Editor’s Note: This is an interesting look at the progression of “stealth” or low-observable technology and its possible ramifications from a “legal” standpoint. For those without military background, the Geneva Convention guidelines can seem a bit muddled and confusing. How does one wage warfare in a “legal” sense, especially in a situation where a current enemy–Daesh, for example–adheres to no rules whatsoever? As technology develops and paradigms shift as a result, how do we adhere to those black-and-white rules and continue to dominate the battlespace where everything is only shades of gray?
“Invisibility cloaks” and other future advances in military camouflage techniques could violate the Geneva Convention, a top military lawyer has warned.
Refinements of technologies that are already used on stealth bombers could breach compliance with international laws regulating armed conflict if equipment is disguised or soldiers’ weapons are hidden, according to Bill Boothby, a former air commodore and deputy director of RAF legal services.
Scientists and military contractors are spending tens of millions of pounds researching methods for generating effective invisibility through more sophisticated “metamaterials” – substances designed to absorb or bend light and/or radar waves in order to conceal approaching aircraft or troops.
The US Defense Advanced Research Projects Agency (DARPA) has been one of the major funders of metamaterial science, triggering excitable comparisons with Harry Potter’s fictional invisibility cloak. Last year the US army announced it was planning to test prototype metamaterial uniforms.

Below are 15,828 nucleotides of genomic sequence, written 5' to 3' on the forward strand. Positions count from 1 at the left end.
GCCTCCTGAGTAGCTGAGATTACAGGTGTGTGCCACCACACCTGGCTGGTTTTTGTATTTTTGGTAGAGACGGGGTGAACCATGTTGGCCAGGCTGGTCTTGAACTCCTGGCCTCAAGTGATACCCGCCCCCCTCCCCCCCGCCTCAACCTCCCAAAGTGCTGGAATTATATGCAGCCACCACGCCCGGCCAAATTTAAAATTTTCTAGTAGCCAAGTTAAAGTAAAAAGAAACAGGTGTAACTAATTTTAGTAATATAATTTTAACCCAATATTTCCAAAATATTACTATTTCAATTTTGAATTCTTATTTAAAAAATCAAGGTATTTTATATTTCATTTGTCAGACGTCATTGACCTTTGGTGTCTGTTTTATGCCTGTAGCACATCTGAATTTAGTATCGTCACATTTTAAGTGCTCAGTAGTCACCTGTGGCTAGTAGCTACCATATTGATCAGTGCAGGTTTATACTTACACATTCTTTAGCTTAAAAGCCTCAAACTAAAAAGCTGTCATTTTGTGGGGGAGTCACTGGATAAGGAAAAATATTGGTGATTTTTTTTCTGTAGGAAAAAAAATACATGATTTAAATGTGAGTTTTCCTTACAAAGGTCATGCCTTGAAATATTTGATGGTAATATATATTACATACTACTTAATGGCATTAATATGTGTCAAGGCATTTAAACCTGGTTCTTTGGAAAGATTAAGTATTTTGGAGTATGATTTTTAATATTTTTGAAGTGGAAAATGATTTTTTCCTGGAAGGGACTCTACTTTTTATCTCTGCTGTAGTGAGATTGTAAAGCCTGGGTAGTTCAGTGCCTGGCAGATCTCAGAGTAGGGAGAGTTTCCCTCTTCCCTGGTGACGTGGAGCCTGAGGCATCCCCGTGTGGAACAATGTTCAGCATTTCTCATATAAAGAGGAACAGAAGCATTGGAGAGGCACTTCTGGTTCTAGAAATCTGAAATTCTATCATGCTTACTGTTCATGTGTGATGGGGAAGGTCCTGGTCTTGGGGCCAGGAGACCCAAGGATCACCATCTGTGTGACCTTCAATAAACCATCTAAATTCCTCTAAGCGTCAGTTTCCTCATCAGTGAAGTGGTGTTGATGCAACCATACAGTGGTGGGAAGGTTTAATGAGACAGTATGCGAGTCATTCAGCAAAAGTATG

uch chameleon-style technology is not entirely new. B2 stealth bombers first went into service with the US air force in the late 1980s and took part in air raids on Kosovo, Afghanistan and Iraq. Their narrow profile, radar-absorbing paint and deflectors are intended to make them virtually invisible to enemy radar.
In Weapons and the Law of Armed Conflict, a comprehensive survey of emerging defence technologies published this month by Oxford University Press, Boothby highlights difficulties further technological success could pose.
Under article 37 of the 1949 Geneva conventions, ruses such as camouflage, decoys, mock operations and misinformation are all permitted.
“Conventional camouflage,” Boothby suggests, “aimed, for example, at causing the enemy to blend into the background, is lawful and bending light might be regarded simply as a technologically sophisticated way of achieving that outcome.”
But if camouflage is used to pretend to be a non-combatant in order to deceive the enemy and thereby to cause death, Boothby says, it could be outlawed under the Geneva convention clause entitled “prohibition of perfidy.”
The article in its entirety can be viewed here, and we encourage you go take a look at the other points Boothby highlights, which could pose a problem going forward. What are your thoughts?
(Featured photo courtesy of scifi.stackexchange.com)